Test and Trace Support Payment
The Test and Trace Support Payment has been announced in response to feed back that some residents were struggling to self-isolate due to financial constraints. It is to ensure that people on low incomes self-isolate when they test positive or are identified as a contact, and to encourage more people to get tested. This will help reduce the transmission of COVID-19 and avoid further social and economic restrictions, including local lockdowns.
Who is eligible?
To be eligible for the Test and Trace Support Payment, an individual must:
- have been asked to self-isolate by NHS Test and Trace either because they’ve tested positive for coronavirus or have recently been in close contact with someone who has tested positive
- be employed or self-employed
- be unable to work from home and will lose income as a result
- be currently receiving one or more of the following:
- universal credit
- working tax credit
- income based employment and support allowance
- income based jobseeker’s allowance
- income support
- housing benefit
- pension credit
The Discretionary Scheme, which was recently closed has now been re-opened following further funding from Central Government.
If you are not in receipt of any of the benefits listed above, your application will be considered under the Discretionary Scheme. The funding for this scheme is limited.
To qualify for the Discretionary Scheme your normal gross earnings need to be between £80.00 and £290.00 per week.
Details of the Standard and Discretionary payment schemes
Please find details of the Standard Test and Trace Support Payment scheme here:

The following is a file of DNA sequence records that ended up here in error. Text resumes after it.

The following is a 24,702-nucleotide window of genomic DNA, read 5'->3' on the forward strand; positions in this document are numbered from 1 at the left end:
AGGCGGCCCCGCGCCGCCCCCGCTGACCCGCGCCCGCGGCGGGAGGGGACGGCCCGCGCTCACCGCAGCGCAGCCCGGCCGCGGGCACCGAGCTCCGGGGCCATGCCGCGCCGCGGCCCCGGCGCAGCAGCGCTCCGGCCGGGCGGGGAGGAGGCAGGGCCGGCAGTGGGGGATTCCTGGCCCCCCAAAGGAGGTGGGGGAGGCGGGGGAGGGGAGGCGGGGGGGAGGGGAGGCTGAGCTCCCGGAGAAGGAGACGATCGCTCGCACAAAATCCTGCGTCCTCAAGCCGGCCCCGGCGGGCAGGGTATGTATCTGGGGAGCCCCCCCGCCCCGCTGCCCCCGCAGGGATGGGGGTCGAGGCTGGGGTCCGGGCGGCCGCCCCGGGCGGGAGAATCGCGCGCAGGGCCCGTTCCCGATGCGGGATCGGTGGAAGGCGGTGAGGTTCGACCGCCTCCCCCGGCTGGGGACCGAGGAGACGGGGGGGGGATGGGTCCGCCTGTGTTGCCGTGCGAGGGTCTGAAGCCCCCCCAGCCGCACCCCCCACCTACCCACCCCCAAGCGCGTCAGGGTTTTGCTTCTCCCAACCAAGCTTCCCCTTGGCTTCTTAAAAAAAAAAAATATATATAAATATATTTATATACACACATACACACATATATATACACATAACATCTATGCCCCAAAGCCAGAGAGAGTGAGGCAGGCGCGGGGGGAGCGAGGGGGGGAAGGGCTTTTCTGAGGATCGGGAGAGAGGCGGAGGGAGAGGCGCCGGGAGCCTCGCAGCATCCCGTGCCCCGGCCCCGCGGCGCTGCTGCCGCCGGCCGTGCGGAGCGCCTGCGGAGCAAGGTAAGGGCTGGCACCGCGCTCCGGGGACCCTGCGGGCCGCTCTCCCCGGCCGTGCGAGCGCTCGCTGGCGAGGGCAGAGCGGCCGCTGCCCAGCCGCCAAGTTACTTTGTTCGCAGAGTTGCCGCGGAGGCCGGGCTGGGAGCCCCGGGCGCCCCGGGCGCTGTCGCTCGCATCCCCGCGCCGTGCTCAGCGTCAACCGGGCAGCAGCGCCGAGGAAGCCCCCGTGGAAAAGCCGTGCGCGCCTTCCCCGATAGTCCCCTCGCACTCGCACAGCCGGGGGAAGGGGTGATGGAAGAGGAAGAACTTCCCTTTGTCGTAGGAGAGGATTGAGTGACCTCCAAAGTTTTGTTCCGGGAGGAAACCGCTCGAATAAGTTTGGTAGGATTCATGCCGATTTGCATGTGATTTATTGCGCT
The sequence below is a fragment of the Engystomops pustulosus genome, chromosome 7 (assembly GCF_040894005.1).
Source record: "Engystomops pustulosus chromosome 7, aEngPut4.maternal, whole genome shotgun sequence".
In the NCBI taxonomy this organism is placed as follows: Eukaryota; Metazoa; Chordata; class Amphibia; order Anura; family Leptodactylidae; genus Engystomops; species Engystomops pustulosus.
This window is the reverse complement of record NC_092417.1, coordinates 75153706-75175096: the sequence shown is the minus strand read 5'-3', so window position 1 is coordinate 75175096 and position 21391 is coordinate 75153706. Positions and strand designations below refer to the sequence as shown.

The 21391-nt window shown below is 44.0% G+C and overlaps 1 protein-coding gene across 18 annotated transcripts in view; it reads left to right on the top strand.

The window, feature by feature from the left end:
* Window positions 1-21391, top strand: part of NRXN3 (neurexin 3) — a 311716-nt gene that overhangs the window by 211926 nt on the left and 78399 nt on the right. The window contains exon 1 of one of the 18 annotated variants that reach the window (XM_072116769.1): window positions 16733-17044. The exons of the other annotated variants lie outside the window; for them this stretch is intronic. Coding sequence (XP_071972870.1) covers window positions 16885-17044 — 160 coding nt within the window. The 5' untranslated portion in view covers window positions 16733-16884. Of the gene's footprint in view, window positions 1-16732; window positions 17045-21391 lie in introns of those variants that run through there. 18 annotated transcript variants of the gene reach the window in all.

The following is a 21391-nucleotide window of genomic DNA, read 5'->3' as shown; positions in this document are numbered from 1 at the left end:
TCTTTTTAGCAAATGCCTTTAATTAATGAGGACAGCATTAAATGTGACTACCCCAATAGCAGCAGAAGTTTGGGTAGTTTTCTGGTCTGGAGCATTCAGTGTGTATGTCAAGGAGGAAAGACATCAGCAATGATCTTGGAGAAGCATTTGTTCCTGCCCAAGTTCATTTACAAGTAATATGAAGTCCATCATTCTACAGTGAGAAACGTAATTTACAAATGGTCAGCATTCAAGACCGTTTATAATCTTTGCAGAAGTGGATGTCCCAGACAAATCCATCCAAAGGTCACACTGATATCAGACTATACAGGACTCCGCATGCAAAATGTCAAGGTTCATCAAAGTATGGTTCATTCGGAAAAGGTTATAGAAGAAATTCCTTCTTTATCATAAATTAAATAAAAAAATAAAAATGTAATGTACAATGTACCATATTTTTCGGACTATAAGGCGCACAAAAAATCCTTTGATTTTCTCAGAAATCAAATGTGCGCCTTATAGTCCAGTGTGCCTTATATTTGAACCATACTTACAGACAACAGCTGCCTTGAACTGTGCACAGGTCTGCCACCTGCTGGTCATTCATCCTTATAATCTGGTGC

Please find details of the Test and Trace Support Payment Discretionary scheme here:
How much is the payment?
Individuals who are required to self-isolate and who meet the benefits-linked eligibility criteria will be entitled to £500. This will be payable as a lump sum.
When will this come into force?
These changes will come into effect on 28 September 2020, alongside the legal duty to self-isolate. We expect to have our online application form in place by 12 October; individuals who are eligible prior to that date will be able to make a backdated claim.
How long will this be in place for?
The scheme will run until 31 January 2021. During this time, we will continue to review the success of the scheme, including the impact on COVID-19 levels.
Will these payments be taxed?
The Test and Trace Payment is taxable if you are a taxpayer, but it is not subject to National Insurance Contributions.
HMRC will automatically collect tax from your pay through your tax code, or self-employed recipients should report the payment on their 20/21 Self-Assessment tax return
How to apply
Make an online application (or a telephone application if someone is not able to access digital services)
Supporting evidence will be required as follows:
- a notification from NHS Test and Trace asking you to self-isolate (this will include a Unique ID number)
- a bank statement and
- proof of employment, or, if you are self-employed, evidence of self-assessment returns, trading income and proof that your business delivers services which cannot be undertaken without social contact.
What am I required to do?
If you receive a Self-Isolation Payment you must self-isolate as requested by NHS Test and Trace.
Please visit the NHS website for more details of the NHS Test and Trace self-isolation requirements for those:
- testing positive and
- those who have been in contact with someone who has tested positive and has now been told to self- isolate by NHS Test and Trace.
Can the bank take this payment to pay my overdraft?
If your bank account is overdrawn you can request a first right of appropriation of funds. This is so that the money can be used for essential bills.
You would need to contact your bank as soon as you know the payment is due making clear that the payment is to be used to pay your bills and not your overdraft.
You can find an example letter that you can use here:
More local help is available for those instructed to self-isolate here: